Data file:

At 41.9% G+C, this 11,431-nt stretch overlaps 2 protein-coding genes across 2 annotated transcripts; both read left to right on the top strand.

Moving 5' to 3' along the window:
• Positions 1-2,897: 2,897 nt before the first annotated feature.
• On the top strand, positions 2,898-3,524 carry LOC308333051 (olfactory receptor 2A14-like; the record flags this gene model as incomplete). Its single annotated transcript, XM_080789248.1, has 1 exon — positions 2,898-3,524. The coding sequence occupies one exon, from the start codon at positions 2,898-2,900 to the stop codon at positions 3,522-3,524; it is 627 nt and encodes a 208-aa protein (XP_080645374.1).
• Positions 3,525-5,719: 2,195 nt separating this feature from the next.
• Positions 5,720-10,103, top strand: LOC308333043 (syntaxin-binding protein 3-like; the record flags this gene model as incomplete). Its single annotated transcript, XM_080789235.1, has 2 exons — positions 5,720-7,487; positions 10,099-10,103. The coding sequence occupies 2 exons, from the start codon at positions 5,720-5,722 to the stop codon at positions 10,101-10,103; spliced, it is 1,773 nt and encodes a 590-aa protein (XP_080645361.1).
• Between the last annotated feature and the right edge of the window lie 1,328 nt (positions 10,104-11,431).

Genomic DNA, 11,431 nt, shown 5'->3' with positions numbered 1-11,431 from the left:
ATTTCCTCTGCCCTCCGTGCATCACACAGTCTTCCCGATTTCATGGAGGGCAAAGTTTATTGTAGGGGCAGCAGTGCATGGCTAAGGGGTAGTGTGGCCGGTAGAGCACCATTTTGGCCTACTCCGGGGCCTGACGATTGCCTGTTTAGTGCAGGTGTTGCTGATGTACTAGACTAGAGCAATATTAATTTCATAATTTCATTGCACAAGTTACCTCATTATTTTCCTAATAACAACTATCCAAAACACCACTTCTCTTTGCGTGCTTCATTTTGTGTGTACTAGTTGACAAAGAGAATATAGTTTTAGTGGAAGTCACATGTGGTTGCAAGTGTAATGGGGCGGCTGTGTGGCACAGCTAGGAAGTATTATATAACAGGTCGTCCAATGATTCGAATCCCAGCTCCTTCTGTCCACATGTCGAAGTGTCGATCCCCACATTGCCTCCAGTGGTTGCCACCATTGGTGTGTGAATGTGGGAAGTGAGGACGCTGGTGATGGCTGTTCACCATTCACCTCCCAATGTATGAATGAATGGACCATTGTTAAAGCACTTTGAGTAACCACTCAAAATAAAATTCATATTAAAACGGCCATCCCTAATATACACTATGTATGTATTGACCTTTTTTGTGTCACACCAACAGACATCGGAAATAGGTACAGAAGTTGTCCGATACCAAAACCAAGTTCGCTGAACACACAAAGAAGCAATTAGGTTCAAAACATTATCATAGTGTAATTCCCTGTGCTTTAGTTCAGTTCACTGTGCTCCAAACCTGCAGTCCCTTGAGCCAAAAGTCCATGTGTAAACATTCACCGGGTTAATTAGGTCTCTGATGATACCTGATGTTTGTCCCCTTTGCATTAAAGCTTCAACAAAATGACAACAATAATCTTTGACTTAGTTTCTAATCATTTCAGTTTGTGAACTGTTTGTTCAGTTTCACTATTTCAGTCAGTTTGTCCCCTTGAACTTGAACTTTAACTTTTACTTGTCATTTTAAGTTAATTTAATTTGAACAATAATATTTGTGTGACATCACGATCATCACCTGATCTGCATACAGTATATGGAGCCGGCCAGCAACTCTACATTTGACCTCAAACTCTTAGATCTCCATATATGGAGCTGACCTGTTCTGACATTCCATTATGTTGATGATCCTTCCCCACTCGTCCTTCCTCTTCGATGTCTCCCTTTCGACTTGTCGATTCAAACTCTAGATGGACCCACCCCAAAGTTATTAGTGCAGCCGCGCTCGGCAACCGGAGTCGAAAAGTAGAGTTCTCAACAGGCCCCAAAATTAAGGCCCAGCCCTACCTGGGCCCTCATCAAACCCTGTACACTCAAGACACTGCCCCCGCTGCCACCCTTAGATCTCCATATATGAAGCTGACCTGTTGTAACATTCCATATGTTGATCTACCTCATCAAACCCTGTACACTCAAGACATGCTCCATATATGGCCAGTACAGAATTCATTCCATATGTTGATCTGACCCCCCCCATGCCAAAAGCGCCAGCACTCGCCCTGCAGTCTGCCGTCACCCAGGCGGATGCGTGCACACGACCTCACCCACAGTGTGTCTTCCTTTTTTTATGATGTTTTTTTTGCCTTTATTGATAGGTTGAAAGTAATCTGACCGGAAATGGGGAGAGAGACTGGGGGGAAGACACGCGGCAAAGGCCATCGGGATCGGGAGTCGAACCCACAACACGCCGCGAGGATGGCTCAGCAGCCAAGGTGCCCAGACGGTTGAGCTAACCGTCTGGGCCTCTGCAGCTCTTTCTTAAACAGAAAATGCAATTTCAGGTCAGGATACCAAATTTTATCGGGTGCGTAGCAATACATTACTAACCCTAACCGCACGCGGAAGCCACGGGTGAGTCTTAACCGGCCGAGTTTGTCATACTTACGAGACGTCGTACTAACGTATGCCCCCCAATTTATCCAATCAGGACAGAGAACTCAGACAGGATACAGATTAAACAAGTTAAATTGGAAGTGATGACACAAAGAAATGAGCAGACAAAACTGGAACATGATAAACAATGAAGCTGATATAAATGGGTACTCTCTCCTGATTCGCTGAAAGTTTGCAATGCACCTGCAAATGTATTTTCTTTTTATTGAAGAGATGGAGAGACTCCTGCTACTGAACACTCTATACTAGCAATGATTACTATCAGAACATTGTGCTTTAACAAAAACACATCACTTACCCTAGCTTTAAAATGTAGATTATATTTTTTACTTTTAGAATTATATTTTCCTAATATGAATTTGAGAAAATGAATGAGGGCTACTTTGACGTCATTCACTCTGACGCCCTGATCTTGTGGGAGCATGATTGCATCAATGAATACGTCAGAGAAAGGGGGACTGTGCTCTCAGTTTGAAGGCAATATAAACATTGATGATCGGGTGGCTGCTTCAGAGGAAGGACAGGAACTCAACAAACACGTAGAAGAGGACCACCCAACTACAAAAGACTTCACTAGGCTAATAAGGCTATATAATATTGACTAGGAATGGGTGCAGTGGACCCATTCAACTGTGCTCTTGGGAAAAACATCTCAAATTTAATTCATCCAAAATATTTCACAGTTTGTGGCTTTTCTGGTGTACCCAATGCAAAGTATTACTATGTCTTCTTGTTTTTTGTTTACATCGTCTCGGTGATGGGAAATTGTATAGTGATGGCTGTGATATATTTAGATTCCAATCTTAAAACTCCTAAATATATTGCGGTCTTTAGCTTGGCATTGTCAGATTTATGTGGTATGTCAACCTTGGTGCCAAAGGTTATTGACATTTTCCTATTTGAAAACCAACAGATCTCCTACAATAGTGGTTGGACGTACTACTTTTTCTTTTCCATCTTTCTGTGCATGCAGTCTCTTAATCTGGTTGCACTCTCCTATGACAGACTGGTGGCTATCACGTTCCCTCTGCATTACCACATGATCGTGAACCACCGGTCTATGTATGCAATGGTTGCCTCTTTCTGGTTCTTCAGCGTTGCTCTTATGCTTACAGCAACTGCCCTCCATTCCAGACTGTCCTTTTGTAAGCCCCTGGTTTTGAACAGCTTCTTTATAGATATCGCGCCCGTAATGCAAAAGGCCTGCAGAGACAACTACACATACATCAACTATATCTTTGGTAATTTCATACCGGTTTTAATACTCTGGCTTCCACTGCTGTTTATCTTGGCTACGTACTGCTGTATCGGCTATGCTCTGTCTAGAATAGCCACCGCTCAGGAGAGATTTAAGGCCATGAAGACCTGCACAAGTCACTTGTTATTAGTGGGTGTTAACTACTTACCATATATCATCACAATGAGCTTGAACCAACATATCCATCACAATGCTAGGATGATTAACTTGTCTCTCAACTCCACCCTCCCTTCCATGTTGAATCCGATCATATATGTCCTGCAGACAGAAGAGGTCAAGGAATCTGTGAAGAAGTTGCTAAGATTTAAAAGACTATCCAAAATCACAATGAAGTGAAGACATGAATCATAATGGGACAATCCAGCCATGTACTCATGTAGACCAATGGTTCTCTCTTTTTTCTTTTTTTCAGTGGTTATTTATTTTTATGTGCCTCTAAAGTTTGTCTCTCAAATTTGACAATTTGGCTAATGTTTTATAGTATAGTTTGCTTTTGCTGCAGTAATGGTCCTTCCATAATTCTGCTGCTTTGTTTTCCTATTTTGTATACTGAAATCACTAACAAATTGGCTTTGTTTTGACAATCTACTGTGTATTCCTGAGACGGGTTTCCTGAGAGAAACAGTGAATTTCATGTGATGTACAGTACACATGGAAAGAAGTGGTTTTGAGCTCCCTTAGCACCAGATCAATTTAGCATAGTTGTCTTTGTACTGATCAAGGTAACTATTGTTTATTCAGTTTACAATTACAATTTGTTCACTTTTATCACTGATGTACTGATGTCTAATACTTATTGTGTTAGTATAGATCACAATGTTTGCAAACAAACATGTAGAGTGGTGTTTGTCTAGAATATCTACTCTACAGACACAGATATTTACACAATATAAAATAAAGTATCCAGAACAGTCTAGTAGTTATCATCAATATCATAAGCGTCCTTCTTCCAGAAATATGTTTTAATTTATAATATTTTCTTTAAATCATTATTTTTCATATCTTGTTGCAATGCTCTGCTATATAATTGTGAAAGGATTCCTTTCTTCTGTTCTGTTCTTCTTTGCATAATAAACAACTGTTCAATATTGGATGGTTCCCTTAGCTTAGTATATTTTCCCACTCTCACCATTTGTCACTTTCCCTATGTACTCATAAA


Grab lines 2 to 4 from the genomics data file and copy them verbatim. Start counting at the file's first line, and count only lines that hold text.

Moving 5' to 3' along the window:
• Positions 1-2,897: 2,897 nt before the first annotated feature.
• On the top strand, positions 2,898-3,524 carry LOC308333051 (olfactory receptor 2A14-like; the record flags this gene model as incomplete). Its single annotated transcript, XM_080789248.1, has 1 exon — positions 2,898-3,524. The coding sequence occupies one exon, from the start codon at positions 2,898-2,900 to the stop codon at positions 3,522-3,524; it is 627 nt and encodes a 208-aa protein (XP_080645374.1).